It was an extraordinary moment at the Republican convention last month when Mike Huckabee, a Baptist preacher turned politician, criticized Barack Obama for insisting that people have to “violate their faith and conscience in order to comply with what he calls health care. Friends . . . let me say it as clearly as possible, that the attack on my Catholic brothers and sisters is an attack on me.” The attack to which Huckabee was referring, of course, is that section of President Obama’s health care plan which requires virtually all institutions to provide contraceptives to their employees, even those religious organizations which reject contraception on moral grounds.
But it is unlikely that Huckabee’s fraternal solidarity with Catholics would have been quite so ardently stated a few decades ago. After all, Evangelicals and Catholics, the two largest religious groups in the United States, had never been close Christian companions. On the contrary, they often regarded each other as opponents, with Evangelicals seeing Catholics as captive to strange, unbiblical traditions such as the worship of Mary and the veneration of saints and relics. Catholics, for their part, saw Evangelicals as fundamentalist yahoos, little familiar with the great tradition of theological development through the centuries.
Those attitudes began to change with the establishment of Evangelicals and Catholics Together (ECT) by Chuck Colson and Fr. Richard John Neuhaus some twenty years ago. While their first public statement was not released until 1994, the initial meeting on the question of Evangelical-Catholic relations occurred in September 1992, when the issue at hand was the fractious relationship between Protestant and Catholic Christians in Latin America. As Neuhaus and Colson later wrote, they were hoping to avoid “a Belfast of religious warfare” south of the Rio Grande. But how could they speak a useful word to South American Christians if they had not seriously addressed the theological questions of common belief and mission?
Thus began the careful clearing away of prejudices that had developed over decades, with the purpose of showing that Evangelicals and Catholics, for all their differences, still share basic theological premises: a firm belief in the one God of Abraham, Isaac, and Jacob uniquely revealed in Jesus Christ; a consistent adherence to biblically based morality; and a determined commitment to ordered liberty wherein the church, while respecting the state’s proper sphere of competence, never bows the knee to the government on religious matters.
The work of Evangelicals and Catholics Together has continued unabated over the last twenty years, issuing documents pertaining to theological questions (such as the nature of justification) as well as those affecting the proper ordering of society (such as the rights of the unborn). ECT’s most recent statement, “In Defense of Religious Freedom,” details the infringements on religious liberty that have taken place around the world, as well as those which have emerged in the United States. Not long ago, the Equal Employment Opportunity Commission (EEOC) challenged the “ministerial exemption” traditionally granted to churches so they may choose their ministers according to their own criteria, unhindered by state interference. The arguments advanced by the executive branch of government, in Hosanna-Tabor v. EEOC, would have significantly reduced those protections. Fortunately, the United States Supreme Court, insisting that religious freedom is the cornerstone of democracy, unanimously supported the traditional exemption.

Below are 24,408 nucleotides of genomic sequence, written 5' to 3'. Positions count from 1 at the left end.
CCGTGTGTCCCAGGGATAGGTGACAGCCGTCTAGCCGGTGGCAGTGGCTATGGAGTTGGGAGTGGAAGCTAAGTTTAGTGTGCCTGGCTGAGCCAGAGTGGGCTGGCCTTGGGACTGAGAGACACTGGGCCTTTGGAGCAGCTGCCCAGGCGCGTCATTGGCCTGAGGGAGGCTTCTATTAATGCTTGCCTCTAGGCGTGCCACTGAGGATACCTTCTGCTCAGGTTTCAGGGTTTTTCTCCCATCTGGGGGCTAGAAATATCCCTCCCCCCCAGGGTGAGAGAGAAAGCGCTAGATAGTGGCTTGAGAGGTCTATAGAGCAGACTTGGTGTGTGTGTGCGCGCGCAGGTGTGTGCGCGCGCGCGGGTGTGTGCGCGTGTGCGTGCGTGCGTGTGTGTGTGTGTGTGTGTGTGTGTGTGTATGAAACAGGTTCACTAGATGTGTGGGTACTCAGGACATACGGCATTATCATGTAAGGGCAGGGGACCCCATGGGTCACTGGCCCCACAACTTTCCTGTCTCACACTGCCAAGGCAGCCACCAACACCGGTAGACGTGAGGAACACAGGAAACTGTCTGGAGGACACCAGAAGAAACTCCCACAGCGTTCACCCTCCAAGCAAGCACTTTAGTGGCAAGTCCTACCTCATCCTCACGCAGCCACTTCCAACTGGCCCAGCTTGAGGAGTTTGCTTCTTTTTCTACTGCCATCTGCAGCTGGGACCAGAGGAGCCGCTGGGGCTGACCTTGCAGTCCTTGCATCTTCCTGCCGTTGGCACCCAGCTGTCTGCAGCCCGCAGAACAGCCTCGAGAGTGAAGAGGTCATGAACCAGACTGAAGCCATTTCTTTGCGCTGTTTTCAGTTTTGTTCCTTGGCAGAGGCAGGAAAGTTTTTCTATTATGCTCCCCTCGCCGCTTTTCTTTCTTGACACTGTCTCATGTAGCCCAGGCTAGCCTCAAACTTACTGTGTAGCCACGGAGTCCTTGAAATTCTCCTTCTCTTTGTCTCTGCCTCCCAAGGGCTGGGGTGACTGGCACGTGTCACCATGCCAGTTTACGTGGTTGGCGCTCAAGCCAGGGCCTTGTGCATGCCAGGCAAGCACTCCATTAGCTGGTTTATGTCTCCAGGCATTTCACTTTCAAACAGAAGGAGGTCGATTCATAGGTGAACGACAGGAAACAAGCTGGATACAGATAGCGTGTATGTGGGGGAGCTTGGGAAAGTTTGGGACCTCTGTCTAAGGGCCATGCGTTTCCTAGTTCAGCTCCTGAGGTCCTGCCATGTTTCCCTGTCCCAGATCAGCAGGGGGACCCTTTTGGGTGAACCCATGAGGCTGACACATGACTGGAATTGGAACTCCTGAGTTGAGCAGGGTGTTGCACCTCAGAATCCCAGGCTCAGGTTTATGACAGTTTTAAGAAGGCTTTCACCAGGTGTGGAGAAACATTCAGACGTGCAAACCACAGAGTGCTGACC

More recently, as everyone knows, the Department of Health and Human Services (HHS) has sponsored norms that require all institutions to provide contraceptives to their employees. While there is an exemption for religious organizations, the regulations are so narrowly drawn that the conscience protections apply only to those institutions that primarily employ and serve members of their own faith and seek to inculcate religious teaching. This limitation severely constricts the freedom of Christian churches—which have a distinguished record of establishing universities and hospitals for all men and women—in the exercise of their own moral principles. By advancing such a policy, the government has overstepped its bounds, failing to recognize that it has an obligation to foster religious liberty and to allow churches to participate fully in public life according to their own norms.
Richard Neuhaus and Chuck Colson have now gone to God. But the work of Evangelicals and Catholics Together, which they started, will not flag. We will continue to examine theological questions patiently. And we will indefatigably insist that while Christians should render to Caesar what belongs to Caesar, we will assuredly not render to Caesar what belongs to God.
Timothy George is dean of Beeson Divinity School at Samford University, Birmingham, Alabama. Thomas G. Guarino is professor of theology at Seton Hall University, South Orange, New Jersey. They are the co-chairmen of Evangelicals and Catholics Together.
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